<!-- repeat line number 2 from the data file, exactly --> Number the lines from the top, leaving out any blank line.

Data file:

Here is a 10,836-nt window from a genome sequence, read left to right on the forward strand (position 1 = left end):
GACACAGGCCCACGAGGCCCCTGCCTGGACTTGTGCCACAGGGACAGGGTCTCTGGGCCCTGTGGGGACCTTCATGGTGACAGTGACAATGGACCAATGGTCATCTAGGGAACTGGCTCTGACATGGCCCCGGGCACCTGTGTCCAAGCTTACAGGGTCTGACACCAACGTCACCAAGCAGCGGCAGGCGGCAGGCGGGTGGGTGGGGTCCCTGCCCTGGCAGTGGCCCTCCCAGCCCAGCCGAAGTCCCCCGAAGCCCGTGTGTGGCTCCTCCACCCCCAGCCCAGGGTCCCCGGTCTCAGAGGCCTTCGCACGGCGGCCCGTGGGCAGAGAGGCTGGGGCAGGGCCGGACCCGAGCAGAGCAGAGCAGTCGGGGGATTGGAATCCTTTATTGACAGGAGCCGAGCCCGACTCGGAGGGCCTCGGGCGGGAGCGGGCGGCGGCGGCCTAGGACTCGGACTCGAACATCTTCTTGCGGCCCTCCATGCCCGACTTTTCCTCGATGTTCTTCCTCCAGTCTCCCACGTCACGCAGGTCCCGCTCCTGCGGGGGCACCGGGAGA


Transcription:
GACACAGGCCCACGAGGCCCCTGCCTGGACTTGTGCCACAGGGACAGGGTCTCTGGGCCCTGTGGGGACCTTCATGGTGACAGTGACAATGGACCAATGGTCATCTAGGGAACTGGCTCTGACATGGCCCCGGGCACCTGTGTCCAAGCTTACAGGGTCTGACACCAACGTCACCAAGCAGCGGCAGGCGGCAGGCGGGTGGGTGGGGTCCCTGCCCTGGCAGTGGCCCTCCCAGCCCAGCCGAAGTCCCCCGAAGCCCGTGTGTGGCTCCTCCACCCCCAGCCCAGGGTCCCCGGTCTCAGAGGCCTTCGCACGGCGGCCCGTGGGCAGAGAGGCTGGGGCAGGGCCGGACCCGAGCAGAGCAGAGCAGTCGGGGGATTGGAATCCTTTATTGACAGGAGCCGAGCCCGACTCGGAGGGCCTCGGGCGGGAGCGGGCGGCGGCGGCCTAGGACTCGGACTCGAACATCTTCTTGCGGCCCTCCATGCCCGACTTTTCCTCGATGTTCTTCCTCCAGTCTCCCACGTCACGCAGGTCCCGCTCCTGCGGGGGCACCGGGAGA